It's the Grim Reaper as action hero - whose only worthy deed is to drive
Michael J. Fox into the arms of Trini Alvarado. A gang of hysterical ghouls,
a terrifying killer couple and a repulsive FBI agent guarantee that the
movie lives up to its title.
Michael J. Fox plays Frank Bannister as the psychic version of an ambulance
chaser - and an equal opportunity employer of post-life personalities. If
you've got an unwanted spirit, Frank will charge you $229.95, plus a $30
surcharge for an after midnight house call, plus $100 for materials, not
to mention gas. Being haunted can be an expensive habit. Frank knows, because
he, too, is haunted by his past. Even as a con-man who looses his other-worldly
pals on unsuspecting houses - only to come ghostbusting - Bannister fears
the Grim Reaper.
Michael J. Fox wraps his comic timing in an uncomfortable ambivalence, because
Frank is more comfortable communicating with the dead than with the living.
Every time Frank gets himself in a bind, you want to say, "Michael,
you're smart - just explain it to the other characters." Here, Fox
is not the wiseacre we remember. He's works hard to give the character of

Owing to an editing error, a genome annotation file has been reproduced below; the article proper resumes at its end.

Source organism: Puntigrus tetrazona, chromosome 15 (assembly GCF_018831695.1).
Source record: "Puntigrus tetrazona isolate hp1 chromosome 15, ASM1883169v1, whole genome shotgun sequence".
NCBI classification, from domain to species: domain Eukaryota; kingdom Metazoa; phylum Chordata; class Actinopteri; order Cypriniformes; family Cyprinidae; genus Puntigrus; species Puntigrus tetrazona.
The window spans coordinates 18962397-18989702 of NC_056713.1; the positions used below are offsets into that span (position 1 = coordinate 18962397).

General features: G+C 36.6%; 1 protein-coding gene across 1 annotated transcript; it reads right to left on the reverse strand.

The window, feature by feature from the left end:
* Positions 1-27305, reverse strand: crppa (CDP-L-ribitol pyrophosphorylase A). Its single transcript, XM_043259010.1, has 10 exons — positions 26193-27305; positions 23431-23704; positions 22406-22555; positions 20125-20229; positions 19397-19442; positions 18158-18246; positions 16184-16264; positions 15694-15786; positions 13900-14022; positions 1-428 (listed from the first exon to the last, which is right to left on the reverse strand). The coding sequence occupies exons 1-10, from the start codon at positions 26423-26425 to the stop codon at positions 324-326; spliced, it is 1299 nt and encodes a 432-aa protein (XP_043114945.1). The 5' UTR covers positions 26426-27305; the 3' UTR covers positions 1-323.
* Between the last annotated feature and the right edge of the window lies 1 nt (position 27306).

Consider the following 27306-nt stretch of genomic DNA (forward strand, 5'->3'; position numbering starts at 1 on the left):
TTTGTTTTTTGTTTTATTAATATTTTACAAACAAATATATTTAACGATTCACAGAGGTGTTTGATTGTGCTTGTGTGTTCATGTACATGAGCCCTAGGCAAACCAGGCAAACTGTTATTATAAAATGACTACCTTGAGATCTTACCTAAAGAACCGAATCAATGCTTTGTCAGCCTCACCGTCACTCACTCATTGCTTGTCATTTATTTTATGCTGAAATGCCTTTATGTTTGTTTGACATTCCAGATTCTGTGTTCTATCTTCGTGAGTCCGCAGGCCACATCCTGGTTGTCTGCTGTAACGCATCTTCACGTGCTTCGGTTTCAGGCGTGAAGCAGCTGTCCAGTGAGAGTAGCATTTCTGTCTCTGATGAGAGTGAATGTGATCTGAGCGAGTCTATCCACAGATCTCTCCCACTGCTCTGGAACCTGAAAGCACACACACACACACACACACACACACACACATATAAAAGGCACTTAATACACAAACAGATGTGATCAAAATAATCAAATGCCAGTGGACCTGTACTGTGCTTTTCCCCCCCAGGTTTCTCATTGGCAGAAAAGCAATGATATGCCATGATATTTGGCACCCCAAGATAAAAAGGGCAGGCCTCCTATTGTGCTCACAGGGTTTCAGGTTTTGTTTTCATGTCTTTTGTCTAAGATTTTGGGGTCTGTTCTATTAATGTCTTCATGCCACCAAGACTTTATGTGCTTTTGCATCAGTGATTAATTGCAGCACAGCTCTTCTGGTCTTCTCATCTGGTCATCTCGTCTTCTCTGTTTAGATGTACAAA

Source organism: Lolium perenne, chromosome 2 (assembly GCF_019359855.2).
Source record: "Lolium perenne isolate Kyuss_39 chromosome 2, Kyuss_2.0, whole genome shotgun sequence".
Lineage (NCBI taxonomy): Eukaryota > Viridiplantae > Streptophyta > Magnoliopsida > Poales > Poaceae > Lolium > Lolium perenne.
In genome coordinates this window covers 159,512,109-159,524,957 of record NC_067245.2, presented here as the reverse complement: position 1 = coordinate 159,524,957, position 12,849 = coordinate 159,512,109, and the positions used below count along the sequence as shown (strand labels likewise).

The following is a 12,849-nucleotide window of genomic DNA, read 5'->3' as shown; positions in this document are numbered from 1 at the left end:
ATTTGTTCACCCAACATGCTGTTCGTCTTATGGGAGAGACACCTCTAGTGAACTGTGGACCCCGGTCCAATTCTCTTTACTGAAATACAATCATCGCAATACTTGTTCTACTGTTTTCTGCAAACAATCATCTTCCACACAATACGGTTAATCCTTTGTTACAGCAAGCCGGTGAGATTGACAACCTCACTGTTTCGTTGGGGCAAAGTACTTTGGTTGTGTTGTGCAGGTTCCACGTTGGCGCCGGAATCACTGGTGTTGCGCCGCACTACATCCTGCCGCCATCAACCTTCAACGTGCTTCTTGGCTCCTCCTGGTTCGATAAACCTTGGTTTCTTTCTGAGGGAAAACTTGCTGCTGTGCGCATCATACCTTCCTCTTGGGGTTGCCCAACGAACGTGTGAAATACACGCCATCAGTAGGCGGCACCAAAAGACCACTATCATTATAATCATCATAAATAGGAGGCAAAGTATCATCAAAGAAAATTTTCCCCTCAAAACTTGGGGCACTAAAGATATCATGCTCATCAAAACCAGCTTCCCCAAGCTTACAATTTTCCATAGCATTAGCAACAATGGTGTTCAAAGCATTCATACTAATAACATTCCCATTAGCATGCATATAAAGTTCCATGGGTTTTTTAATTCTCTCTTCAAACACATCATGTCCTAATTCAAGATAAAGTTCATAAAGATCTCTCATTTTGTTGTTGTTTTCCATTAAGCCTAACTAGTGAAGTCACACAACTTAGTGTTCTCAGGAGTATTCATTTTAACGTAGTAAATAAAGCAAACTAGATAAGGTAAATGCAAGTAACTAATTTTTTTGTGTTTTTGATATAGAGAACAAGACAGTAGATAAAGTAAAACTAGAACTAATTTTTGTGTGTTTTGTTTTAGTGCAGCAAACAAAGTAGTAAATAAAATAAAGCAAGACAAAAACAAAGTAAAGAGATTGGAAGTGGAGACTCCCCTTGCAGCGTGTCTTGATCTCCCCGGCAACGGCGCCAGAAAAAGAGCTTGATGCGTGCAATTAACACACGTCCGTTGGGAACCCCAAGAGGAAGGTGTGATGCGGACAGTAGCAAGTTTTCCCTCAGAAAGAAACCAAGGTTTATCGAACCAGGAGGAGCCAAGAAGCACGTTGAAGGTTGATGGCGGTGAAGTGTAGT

Frank an emotional resonance unusual in a comic horror flick, even when
he's shooting holy water from a squirt gun to drive poltergeists from Dr.
Lynsky's (Trini Alvarado) kitchen.
The town of Fairwater is losing its citizens rapidly - and Frank's psychic
abilities enable him to see numbers of their foreheads, indicating all too
clearly whose number is up and who's about to go down. It's not giving away
too much to say that Alvarado's half-wit husband is just as annoying a ghost
as he was a spouse, so she's only too happy to join forces with Bannister
to spring a young woman named Patricia from her haunted house. They must
be forgiven for making several such stupid mistakes. But they're nowhere
near as stupid as FBI Agent Milton Dammers.
Cult horror star Jeffrey Combs takes Dammers beyond stereotype into fearsome
parody. Dammers turns into a little side show of his own making, becoming
so weird he's utterly unbearable. By the time he joins in a chase through
an abandoned hospital, you realize he's way out in front of the movie's
own grab-bag outrageousness.
The FBI Agent recalls director Peter Jackson's personal style. The special
effects otherwise dominate the movie, and Jackson doesn't have sufficient
space to do the quirky, kinky stuff we loved in "Heavenly Creatures"
or "Dead Alive" (aka "Braindead"). Still, he effortlessly
manages out-of-body experiences, near-death experiences, even near-life-experiences
- such a mark of accomplishment as to put him in that grave new world of
foreign directors keeping Hollywood genres alive.
Back to 1996 Deauville Film Festival Reviews
Back to 1996 Venice Film Festival Reviews
Back to The Frighteners
Back to the Press Room
Copyright 1994-2008 Film Scouts LLC
Created, produced, and published by Film Scouts LLC
Film Scouts® is a registered trademark of Film Scouts LLC
All rights reserved.
Suggestions? Comments? Fill out our Feedback Form.